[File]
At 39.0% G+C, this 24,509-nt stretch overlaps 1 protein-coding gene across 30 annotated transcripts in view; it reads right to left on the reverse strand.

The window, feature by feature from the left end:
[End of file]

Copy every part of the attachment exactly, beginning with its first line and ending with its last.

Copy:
At 39.0% G+C, this 24,509-nt stretch overlaps 1 protein-coding gene across 30 annotated transcripts in view; it reads right to left on the reverse strand.

The window, feature by feature from the left end: